Feb. 5 (Bloomberg) -- China’s stocks rose for a seventh day after the nation’s biggest property developer reported a jump in sales and as investors bought shares of industrial companies that lagged behind during a bull-market rally.
China Vanke Co. gained 3.6 percent, helping to drive a gauge of real-estate stocks to the highest level since April 2010. China CNR Corp. and CSR Corp., the two biggest trainmakers, jumped by the daily maximum 10 percent limit. China Petroleum & Chemical Corp. dropped 2.1 percent after the refiner said it plans to sell shares in Hong Kong.
“It’s a bull market and buying is extending to all sectors,” said Wang Zheng, Shanghai-based chief investment officer at Jingxi Investment Management Co., which manages $120 million. “Railway and industrial stocks are moving because they are laggards during a recent market rally that’s mainly being driven by financials.”
The Shanghai Composite Index rose 0.2 percent to 2,433.13 at the close, the highest level since May 8. The index has risen 24 percent from a three-year low on Dec. 3, signaling a bull market to some investors, on signs economic growth is accelerating. The gauge is valued at 13.4 times reported profit, the highest level since September 2011, data compiled by Bloomberg show. That’s still lower than the measure’s seven-year average multiple of 21.4, the data show.
The CSI 300 Index added 0.9 percent to 2,771.68 today, while the Hang Seng China Enterprises Index of Chinese companies traded in Hong Kong dropped 2.2 percent. Chinese companies traded on the mainland are priced at the biggest premium to Hong Kong-listed counterparts since Oct. 9, according to data compiled by Bloomberg. Mainland markets will be closed all of next week for the Lunar New Year holidays.
A measure of property stocks in the Shanghai Composite advanced 4.8 percent, the most among the five industry groups.
Vanke, the nation’s biggest listed property developer, gained 3.6 percent to 12.33 yuan after reporting January sales increased 36 percent from the previous month. Poly Real Estate, the second largest, rose 2.2 percent to 13.42 yuan. China Merchants Property Development Co., the third largest, climbed 3.6 percent to 28.45 yuan.
Investors expect developers to announce positive sales after Vanke reported a sales increase, said Dai Fang, an analyst at Zheshang Securities Co., in a phone interview today.
CSR, the nation’s biggest train maker, jumped 10 percent to 5.24 yuan. CNR, the second largest, surged 10 percent to 4.97 yuan. CSR had fallen 7.9 percent through yesterday over the past one month while CNR dropped 3 percent. The Shanghai Composite had advanced 6.6 percent in the same period.
The consumer-staples gauge in the CSI 300 surged 4.1 percent, the most among 10 industry groups. Consumer staples have been worst performer during the bull market for Chinese stocks with a gain of 7.9 percent through yesterday.
The Shanghai index’s bull-market rally has driven the gauge into a so-called golden cross, a chart pattern that has historically preceded gains in the subsequent month.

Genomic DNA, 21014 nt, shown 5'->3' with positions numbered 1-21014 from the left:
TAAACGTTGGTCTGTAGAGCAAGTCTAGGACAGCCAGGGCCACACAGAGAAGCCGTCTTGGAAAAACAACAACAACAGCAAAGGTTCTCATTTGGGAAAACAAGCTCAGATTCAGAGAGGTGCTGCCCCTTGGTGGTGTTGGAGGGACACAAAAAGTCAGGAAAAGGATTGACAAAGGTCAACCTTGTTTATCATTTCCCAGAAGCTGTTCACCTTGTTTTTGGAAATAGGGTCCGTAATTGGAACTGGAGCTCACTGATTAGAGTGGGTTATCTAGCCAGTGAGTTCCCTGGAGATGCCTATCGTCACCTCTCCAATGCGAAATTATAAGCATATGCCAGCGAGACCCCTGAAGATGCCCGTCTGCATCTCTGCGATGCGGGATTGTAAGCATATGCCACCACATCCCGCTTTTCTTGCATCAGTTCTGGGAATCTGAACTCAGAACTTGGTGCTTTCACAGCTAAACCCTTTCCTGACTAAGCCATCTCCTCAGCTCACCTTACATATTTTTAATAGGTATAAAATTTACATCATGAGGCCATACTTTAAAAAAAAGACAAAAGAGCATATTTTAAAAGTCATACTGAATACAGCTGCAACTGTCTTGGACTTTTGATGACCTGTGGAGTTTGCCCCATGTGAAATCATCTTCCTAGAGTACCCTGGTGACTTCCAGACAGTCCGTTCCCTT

The Shanghai gauge’s 50-day moving average rose to 2,193.09 yesterday, above the 200-day mean of 2,191.08. A golden cross occurs when the shorter-term average rises above the longer one while both are increasing. On all five occasions that this phenomenon occurred since 1996, the measure climbed by an average 6.3 percent in the month that followed.
Trading volumes in the Shanghai Composite were 16 percent higher than the 30-day average, according to Bloomberg data. The 30-day volatility was 17.5, compared with 16.9 over the past year.
HSBC Holdings Plc and Markit Economics said today that its non-manufacturing Purchasing Managers’ Index for January climbed to 54 from the previous month’s reading of 51.7. The government’s services PMI climbed to 56.2 in January from 56.1 in December. A reading above 50 indicates expansion.
Sinopec slid 2.1 percent to 6.90 yuan. The shares plunged 6.4 percent in Hong Kong. The company plans to sell H shares at $8.45 apiece, a 9.5 percent discount to the level they closed at yesterday. The company -- which will use the cash for “general corporate purposes,” according to the filing -- may buy $8 billion of assets outside of China from its parent, the Wall Street Journal reported last month.
“Usually a discount is offered when the market is bad and this one is a bit too big given their share prices have posted quite some gains since September,” Michael Ding, lead manager of the China Region Fund at U.S. Global Investors Inc., which oversees $2.2 billion, said in a telephone interview from San Antonio, Texas. “It looks like they need funds for investment and working capital.”
China Life Insurance Co. led declines for insurers on concern about the industry’s premium income growth. China Life, the biggest insurer, slid 3.1 percent to 20.36 yuan. New China Life Insurance Co. lost 1.4 percent to 30.45 yuan. China Pacific Insurance (Group) Co. fell 2.4 percent to 22.14 yuan.
“Insurance companies’ January premium income growth may rise less than 10 percent from a year earlier and that’s lower than market expectations,” said Liu Jun, an insurance analyst at Changjiang Securities Co. in Wuhan. “That’s pressuring insurance stocks that have made decent gains recently.”
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